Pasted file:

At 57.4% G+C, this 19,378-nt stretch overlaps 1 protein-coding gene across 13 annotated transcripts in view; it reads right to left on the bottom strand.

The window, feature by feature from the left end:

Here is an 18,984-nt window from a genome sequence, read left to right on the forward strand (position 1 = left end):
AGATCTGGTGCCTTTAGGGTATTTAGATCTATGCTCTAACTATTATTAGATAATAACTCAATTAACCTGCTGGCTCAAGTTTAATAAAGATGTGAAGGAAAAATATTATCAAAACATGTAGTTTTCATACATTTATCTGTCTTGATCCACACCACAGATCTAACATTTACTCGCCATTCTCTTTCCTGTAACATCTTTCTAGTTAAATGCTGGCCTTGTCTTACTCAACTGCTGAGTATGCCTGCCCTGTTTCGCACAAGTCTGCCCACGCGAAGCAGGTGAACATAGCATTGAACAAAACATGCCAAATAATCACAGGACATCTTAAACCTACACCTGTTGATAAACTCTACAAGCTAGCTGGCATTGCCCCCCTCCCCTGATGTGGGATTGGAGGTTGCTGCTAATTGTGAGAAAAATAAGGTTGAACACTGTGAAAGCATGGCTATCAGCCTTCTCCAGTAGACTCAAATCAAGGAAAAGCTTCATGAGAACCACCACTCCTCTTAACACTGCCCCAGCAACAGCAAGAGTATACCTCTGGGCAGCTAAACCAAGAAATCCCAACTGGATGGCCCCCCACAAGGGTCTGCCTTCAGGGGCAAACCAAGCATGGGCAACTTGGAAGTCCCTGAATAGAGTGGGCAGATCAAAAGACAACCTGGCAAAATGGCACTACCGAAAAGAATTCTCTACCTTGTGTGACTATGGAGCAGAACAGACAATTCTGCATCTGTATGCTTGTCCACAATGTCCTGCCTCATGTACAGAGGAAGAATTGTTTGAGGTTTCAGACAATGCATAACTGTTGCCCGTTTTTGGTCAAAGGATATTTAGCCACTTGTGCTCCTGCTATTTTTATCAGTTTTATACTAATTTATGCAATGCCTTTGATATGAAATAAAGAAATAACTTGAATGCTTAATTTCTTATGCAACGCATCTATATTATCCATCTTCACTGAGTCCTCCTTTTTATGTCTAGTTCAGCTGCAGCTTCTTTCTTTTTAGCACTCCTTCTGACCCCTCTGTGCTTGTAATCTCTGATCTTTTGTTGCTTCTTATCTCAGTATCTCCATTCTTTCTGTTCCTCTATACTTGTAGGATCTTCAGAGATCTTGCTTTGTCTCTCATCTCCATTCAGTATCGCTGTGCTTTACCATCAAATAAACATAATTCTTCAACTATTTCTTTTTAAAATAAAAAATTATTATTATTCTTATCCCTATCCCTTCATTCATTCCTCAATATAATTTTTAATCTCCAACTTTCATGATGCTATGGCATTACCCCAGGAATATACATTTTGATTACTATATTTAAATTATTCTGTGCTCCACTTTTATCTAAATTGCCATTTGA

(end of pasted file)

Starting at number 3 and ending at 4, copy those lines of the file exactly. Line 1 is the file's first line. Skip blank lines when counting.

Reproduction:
Here is an 18,984-nt window from a genome sequence, read left to right on the forward strand (position 1 = left end):
AGATCTGGTGCCTTTAGGGTATTTAGATCTATGCTCTAACTATTATTAGATAATAACTCAATTAACCTGCTGGCTCAAGTTTAATAAAGATGTGAAGGAAAAATATTATCAAAACATGTAGTTTTCATACATTTATCTGTCTTGATCCACACCACAGATCTAACATTTACTCGCCATTCTCTTTCCTGTAACATCTTTCTAGTTAAATGCTGGCCTTGTCTTACTCAACTGCTGAGTATGCCTGCCCTGTTTCGCACAAGTCTGCCCACGCGAAGCAGGTGAACATAGCATTGAACAAAACATGCCAAATAATCACAGGACATCTTAAACCTACACCTGTTGATAAACTCTACAAGCTAGCTGGCATTGCCCCCCTCCCCTGATGTGGGATTGGAGGTTGCTGCTAATTGTGAGAAAAATAAGGTTGAACACTGTGAAAGCATGGCTATCAGCCTTCTCCAGTAGACTCAAATCAAGGAAAAGCTTCATGAGAACCACCACTCCTCTTAACACTGCCCCAGCAACAGCAAGAGTATACCTCTGGGCAGCTAAACCAAGAAATCCCAACTGGATGGCCCCCCACAAGGGTCTGCCTTCAGGGGCAAACCAAGCATGGGCAACTTGGAAGTCCCTGAATAGAGTGGGCAGATCAAAAGACAACCTGGCAAAATGGCACTACCGAAAAGAATTCTCTACCTTGTGTGACTATGGAGCAGAACAGACAATTCTGCATCTGTATGCTTGTCCACAATGTCCTGCCTCATGTACAGAGGAAGAATTGTTTGAGGTTTCAGACAATGCATAACTGTTGCCCGTTTTTGGTCAAAGGATATTTAGCCACTTGTGCTCCTGCTATTTTTATCAGTTTTATACTAATTTATGCAATGCCTTTGATATGAAATAAAGAAATAACTTGAATGCTTAATTTCTTATGCAACGCATCTATATTATCCATCTTCACTGAGTCCTCCTTTTTATGTCTAGTTCAGCTGCAGCTTCTTTCTTTTTAGCACTCCTTCTGACCCCTCTGTGCTTGTAATCTCTGATCTTTTGTTGCTTCTTATCTCAGTATCTCCATTCTTTCTGTTCCTCTATACTTGTAGGATCTTCAGAGATCTTGCTTTGTCTCTCATCTCCATTCAGTATCGCTGTGCTTTACCATCAAATAAACATAATTCTTCAACTATTTCTTTTTAAAATAAAAAATTATTATTATTCTTATCCCTATCCCTTCATTCATTCCTCAATATAATTTTTAATCTCCAACTTTCATGATGCTATGGCATTACCCCAGGAATATACATTTTGATTACTATATTTAAATTATTCTGTGCTCCACTTTTATCTAAATTGCCATTTGA